Oil Prices Rise On Falling U.S. Stockpiles, North Korea Saber-Rattling

by Ike Obudulu Last updated on August 26th, 2017,

NEW YORK, USA, 10th Aug 2017. Oil prices rose on thursday after report showed U.S. crude inventories fell more than expected. But the market settled into a range amid quiet trading as saber-rattling between the U.S. and North Korea intensified, as well as concerns that global supplies aren’t falling as much as hoped. Oil faced some pressure from broader selling in risk assets as the U.S. and North Korea ratcheted up tensions, weighing on assets like stock and boosting gold prices.

U.S. crude oil inventories fell by 6.5 million barrels to 1.15 billion barrels while gasoline inventories rose 3.4 million barrels to 231.1 million barrels in the week ended Aug. 4, the Energy Information Administration said.

But the EIA has also noted that the increase in active oil rigs last month was the least since the government started its own count in June 2016. Furthermore, some U.S. exploration and production companies recently announced less investment spending for the rest of 2017, “suggesting the current rate of U.S. oil production growth could slow,” the agency added.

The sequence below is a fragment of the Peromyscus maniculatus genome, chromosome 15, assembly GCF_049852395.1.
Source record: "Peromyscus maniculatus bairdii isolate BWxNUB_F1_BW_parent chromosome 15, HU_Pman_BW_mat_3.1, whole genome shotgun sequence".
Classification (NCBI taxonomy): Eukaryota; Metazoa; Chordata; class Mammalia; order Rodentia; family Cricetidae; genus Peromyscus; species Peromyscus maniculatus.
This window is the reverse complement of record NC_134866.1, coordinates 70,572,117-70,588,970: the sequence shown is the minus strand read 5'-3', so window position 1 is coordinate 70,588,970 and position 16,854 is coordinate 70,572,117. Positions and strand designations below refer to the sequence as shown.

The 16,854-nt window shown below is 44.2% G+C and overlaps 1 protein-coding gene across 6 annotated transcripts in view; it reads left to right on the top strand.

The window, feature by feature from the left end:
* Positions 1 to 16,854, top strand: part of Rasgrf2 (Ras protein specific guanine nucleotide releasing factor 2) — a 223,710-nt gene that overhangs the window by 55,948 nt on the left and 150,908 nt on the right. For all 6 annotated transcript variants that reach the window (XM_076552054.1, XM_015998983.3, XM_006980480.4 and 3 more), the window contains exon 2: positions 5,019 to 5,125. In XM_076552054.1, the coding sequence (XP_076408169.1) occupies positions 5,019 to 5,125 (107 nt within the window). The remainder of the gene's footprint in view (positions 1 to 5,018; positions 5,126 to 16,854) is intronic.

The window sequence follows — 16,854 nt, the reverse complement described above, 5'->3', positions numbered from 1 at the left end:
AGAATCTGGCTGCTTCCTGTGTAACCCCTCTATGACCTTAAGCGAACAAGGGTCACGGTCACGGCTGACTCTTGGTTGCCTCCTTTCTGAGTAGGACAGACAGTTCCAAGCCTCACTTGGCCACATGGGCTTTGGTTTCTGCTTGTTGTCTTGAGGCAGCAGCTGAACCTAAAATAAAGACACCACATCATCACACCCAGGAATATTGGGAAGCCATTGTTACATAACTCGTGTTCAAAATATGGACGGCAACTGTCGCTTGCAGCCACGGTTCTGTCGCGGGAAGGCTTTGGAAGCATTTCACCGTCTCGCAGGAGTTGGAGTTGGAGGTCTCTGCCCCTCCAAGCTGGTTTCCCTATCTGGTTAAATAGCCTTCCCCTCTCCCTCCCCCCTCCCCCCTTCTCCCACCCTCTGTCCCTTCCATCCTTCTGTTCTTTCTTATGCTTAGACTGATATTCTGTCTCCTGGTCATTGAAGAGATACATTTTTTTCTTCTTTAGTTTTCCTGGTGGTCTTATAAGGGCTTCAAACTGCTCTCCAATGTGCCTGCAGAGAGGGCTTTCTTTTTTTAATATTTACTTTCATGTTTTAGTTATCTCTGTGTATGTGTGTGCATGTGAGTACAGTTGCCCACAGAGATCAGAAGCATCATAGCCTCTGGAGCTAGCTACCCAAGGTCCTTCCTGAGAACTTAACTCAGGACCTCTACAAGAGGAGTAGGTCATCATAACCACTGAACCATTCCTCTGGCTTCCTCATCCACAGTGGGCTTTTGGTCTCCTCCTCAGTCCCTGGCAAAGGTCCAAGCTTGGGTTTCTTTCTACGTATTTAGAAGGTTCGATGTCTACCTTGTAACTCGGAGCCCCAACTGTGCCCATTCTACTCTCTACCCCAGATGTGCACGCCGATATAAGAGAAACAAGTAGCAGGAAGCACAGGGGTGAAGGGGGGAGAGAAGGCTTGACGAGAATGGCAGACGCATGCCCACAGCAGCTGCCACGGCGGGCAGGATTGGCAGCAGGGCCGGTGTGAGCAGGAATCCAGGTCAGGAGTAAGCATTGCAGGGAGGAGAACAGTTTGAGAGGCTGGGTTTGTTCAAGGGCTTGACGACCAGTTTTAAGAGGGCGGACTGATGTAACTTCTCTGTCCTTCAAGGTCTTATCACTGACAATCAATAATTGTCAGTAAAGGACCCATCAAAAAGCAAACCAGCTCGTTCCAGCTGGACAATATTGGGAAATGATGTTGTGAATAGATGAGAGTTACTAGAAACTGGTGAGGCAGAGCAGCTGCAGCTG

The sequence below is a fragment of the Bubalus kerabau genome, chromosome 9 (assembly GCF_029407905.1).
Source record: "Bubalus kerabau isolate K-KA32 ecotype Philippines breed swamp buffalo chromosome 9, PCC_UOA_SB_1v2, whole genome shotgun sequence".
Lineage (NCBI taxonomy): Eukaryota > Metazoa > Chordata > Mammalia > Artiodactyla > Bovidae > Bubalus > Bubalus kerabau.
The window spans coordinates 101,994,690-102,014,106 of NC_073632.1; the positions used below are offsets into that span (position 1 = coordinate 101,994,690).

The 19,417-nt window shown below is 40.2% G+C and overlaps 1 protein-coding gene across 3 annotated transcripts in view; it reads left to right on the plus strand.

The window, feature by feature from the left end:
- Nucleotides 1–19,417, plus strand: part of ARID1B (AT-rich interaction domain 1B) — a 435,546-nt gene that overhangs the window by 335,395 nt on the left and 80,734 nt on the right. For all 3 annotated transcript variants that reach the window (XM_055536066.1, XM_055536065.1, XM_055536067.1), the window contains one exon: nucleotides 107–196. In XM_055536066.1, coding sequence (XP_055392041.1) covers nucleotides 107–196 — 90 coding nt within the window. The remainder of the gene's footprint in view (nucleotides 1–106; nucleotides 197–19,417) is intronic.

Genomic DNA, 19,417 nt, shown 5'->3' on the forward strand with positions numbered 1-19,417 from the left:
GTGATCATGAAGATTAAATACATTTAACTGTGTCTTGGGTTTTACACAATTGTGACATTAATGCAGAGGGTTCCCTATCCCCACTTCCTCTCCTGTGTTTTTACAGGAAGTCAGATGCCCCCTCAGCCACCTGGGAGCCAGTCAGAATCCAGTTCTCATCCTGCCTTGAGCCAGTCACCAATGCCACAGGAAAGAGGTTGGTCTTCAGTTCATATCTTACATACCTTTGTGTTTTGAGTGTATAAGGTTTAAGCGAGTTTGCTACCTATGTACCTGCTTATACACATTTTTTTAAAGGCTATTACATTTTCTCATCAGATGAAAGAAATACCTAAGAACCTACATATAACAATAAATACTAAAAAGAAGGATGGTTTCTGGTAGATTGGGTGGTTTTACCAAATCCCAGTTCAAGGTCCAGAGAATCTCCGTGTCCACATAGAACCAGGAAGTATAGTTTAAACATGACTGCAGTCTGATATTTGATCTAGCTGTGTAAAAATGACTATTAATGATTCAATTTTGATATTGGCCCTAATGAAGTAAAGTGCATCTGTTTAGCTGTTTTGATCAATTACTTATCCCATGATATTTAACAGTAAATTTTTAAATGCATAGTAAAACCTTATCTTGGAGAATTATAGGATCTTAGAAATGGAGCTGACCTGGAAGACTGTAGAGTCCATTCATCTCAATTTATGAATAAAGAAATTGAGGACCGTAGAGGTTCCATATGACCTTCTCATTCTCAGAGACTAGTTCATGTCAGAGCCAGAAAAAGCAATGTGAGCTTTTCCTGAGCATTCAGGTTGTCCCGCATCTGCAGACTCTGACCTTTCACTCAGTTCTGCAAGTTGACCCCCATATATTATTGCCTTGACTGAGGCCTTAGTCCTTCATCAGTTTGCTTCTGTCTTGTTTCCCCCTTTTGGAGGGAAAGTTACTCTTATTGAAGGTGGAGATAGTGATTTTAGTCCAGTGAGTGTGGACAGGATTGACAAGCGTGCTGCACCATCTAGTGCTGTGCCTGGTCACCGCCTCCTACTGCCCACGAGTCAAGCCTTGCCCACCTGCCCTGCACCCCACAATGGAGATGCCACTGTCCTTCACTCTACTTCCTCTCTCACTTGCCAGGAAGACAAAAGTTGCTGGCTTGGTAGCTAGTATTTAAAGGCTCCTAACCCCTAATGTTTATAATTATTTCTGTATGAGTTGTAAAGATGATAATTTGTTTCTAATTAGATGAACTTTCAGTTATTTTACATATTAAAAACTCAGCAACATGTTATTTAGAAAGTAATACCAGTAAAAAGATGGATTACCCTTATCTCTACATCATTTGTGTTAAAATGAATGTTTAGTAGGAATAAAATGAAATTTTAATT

The West Texas Intermediate for September Delivery added 0.39 U.S. dollar to settle at 49.56 dollars a barrel on the New York Mercantile Exchange, while Brent crude for October delivery gained 0.56 dollar to close at 52.70 dollars a barrel on the London ICE Futures Exchange

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On the New York Mercantile Exchange, light, sweet crude futures for delivery in September CLU7, +0.36% rose 39 cents, or 0.8%, to settle at $49.56 a barrel. October Brent crude LCOV7, +0.59% gained 56 cents, or 1.1%, to settle at $52.70.

Nymex reformulated gasoline blendstock RBU7, +0.45% —the benchmark gasoline contract—fell less than 0.1% to settle at $1.620 a gallon. Natural gas for September delivery NGU17, +0.35% rose 6.1 cents, or 2.2%, to settle at $2.883 per million British thermal units.

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